The headset itself is a tad on the heavy side at 2 lbs, but the foam is soft and the headband makes for a comfortable experience. The head mounted display (HMD) makes the whole headset front heavy, and that does put pressure on your forehead, but the headband attaches firmly, thanks to a tightening ring at the rear, so this isn't so bad. The fact that you can easily flip the display up away from your face is useful for reorienting yourself.

It does get hot though, and that's despite the tiny fan behind the faceplate being noisy in use. Luckily the inclusion of headphones offsets this a degree, especially as they can be held in place closely to your ears. And these speakers really are good in use, and are easy to clip closely to your ears, without actually touching them. Quality sound is vital to the VR experience, and these tick that box well.

(Image credit: Future)

The bundled controllers are comfortable, well-balanced, and intuitive enough to use, once they have been synced properly. There's a mini USB port at the bottom for charging, and their power level is clear to see in VR, although the only LED on the units is for showing when they're turned on and for the initial pairing—there wouldn't be much point in there being LEDs, as you wouldn't be able to see them with the headset on anyway.

General hand tracking works well, although a few times my hands suddenly appeared on the floor in front of me—but you will get used to such experiences and learn to waggle your way back to reattaching them. The large touchpad that naturally sits under your thumbs are responsive, as are the triggers that sit under your index fingers, which offer a good range of sensitivity, along with a satisfying click when squeezed all the way.

The menu button below the touchpad is easy to switch to, although the system button above it is more of a stretch—this is as intended though, and rarely called on. There are two buttons either side of the main grip that detect when you squeeze the controller, and these took a bit of getting used to, but overall the design is fine.

These are the controllers that shipped with the original Vive though, and while there is no question that they work, it feels like that something more is needed in this department. The Valve Index has shown that there's room for innovation when it comes to controllers, and these are holding the Cosmos Elite back.

(Image credit: HTC)

So, what's the HTC Vive Cosmos Elite like to use? Good, but not flawless. I experienced syncing problems at times, both with the controllers and the headset. The displays are great, and the 1440 x 1700 resolution per eye meant that the screen door effect wasn't an issue, but getting both eyes in focus when flipping the display up and down can be tricky. The headphones are good as well, and really added to the immersive experience. That long main cable can be annoying though, and I wrapped it around myself a few times. The good news is that I didn't get motion sickness once, even after extended periods, although I did experience vertigo looking over ledges a few times, which I see as a positive in the immersion stakes.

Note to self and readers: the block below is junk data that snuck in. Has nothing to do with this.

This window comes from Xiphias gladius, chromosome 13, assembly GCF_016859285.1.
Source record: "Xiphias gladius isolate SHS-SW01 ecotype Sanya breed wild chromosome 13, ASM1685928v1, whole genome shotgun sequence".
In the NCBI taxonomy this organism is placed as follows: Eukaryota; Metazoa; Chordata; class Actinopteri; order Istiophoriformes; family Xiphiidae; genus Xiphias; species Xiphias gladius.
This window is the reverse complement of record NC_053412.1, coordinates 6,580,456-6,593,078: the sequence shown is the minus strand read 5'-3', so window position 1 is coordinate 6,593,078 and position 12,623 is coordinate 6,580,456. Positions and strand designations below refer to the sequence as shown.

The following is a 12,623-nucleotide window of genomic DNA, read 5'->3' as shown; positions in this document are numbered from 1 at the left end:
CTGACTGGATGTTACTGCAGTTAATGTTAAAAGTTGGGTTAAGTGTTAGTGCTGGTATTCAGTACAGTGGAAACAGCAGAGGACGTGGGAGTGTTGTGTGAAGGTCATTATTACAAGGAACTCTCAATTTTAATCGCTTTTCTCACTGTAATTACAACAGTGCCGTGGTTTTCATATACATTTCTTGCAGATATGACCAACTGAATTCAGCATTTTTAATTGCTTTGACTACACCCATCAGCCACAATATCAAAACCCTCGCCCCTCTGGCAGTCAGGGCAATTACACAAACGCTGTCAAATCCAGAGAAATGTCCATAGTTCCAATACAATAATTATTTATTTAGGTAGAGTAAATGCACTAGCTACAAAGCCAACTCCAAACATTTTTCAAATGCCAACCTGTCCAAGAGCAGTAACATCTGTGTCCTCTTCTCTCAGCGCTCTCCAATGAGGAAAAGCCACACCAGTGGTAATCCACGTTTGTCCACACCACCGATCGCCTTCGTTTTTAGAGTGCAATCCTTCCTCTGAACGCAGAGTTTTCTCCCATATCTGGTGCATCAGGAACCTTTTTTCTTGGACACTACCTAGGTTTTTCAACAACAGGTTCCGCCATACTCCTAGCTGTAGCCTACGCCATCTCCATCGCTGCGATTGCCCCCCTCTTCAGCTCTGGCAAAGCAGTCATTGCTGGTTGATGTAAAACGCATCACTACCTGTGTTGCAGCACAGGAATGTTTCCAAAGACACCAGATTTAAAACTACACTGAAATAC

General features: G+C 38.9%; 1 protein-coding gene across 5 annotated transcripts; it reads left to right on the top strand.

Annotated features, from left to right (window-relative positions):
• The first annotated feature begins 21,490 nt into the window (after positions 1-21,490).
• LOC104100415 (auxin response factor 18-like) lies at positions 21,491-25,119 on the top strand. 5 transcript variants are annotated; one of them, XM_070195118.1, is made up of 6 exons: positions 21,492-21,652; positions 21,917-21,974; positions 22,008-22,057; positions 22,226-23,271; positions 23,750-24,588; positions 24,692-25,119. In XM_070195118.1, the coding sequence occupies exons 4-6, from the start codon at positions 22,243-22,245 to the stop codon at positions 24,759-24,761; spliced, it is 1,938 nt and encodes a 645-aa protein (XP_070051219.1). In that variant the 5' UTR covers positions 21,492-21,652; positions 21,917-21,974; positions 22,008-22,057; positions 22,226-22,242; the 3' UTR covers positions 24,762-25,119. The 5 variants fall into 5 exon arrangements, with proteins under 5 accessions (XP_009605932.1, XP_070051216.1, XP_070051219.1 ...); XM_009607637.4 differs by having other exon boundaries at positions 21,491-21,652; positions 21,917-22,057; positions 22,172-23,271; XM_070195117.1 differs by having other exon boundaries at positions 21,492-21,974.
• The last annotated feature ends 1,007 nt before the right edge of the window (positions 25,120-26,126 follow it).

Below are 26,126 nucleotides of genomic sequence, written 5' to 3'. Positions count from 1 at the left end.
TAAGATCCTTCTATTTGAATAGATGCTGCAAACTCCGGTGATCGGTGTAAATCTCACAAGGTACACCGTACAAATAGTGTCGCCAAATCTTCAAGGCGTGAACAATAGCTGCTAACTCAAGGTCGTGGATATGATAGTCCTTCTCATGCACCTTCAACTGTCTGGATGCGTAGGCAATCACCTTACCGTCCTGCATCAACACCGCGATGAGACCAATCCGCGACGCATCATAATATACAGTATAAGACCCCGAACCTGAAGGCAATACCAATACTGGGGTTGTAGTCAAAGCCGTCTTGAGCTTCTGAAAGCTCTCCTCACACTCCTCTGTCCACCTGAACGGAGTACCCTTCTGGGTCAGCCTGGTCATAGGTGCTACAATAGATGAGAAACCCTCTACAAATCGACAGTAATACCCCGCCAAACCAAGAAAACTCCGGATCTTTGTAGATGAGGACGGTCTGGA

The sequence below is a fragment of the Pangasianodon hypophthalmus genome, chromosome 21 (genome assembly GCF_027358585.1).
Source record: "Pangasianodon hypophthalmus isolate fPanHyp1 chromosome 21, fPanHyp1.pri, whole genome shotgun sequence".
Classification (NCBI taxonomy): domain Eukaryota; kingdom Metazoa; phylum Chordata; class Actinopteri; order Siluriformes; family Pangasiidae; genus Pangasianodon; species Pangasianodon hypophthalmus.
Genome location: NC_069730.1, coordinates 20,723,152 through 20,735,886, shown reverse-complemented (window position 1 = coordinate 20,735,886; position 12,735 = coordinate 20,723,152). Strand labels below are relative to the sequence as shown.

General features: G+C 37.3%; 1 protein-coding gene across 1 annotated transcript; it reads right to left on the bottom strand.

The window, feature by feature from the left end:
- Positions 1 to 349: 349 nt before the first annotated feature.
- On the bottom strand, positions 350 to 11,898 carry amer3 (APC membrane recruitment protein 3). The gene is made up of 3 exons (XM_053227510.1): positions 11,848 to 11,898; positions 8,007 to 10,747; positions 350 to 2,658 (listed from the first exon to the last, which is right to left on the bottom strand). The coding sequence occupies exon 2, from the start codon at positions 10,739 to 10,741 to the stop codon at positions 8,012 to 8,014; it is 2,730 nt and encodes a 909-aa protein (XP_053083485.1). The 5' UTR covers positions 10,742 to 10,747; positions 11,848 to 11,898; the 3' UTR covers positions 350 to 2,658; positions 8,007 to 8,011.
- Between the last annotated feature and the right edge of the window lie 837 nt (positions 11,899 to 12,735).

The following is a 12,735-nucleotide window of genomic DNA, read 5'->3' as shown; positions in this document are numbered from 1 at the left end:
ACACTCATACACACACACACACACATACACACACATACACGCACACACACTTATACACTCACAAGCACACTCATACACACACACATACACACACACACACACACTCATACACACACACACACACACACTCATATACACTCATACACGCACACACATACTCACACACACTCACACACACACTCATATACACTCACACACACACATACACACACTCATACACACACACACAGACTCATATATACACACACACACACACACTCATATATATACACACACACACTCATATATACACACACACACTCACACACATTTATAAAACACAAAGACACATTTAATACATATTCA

I still find the general ecosystem of VR to be underwhelming. Half-Life: Alyx and a few noticeable exceptions aside, the game selection is still sketchy. There are a lot of interesting ideas out there, but there's also a lot of dross, and few actual decent games. Just looking through the hundreds of titles on Viveport sums up the situation well: VR hasn't hit the prime time yet. In some respects it's a long way off. I applaud the fact that you get Half-Life: Alyx and 6-months of Viveport Infinity with the headset though, so at least you get some fun things to play with. But overall the state of VR does bring into question any serious investment into it.

Should you buy the HTC Vive Cosmos Elite? It's a tricky one to recommend for the money, but ultimately comes down to what your expectations are. The launch price of $899 doesn't match up comfortably with the first-generation controllers and base stations—even if they do work fine. The headset itself is good, and there's a lot of attention to the user experience here as far as setup is concerned. Still, for only $100 more, you can get the Valve Index, and that still has the edge for now. 

The Verdict
HTC Vive Cosmos Elite

The HTC Vive Cosmos Elite improves accuracy at the cost of immediacy, but that price is a lot to ask for last-gen controllers and base stations.

Alan Dexter

Alan has been writing about PC tech since before 3D graphics cards existed, and still vividly recalls having to fight with MS-DOS just to get games to load. He fondly remembers the killer combo of a Matrox Millenium and 3dfx Voodoo, and seeing Lara Croft in 3D for the first time. He's very glad hardware has advanced as much as it has though, and is particularly happy when putting the latest M.2 NVMe SSDs, AMD processors, and laptops through their paces. He has a long-lasting Magic: The Gathering obsession but limits this to MTG Arena these days.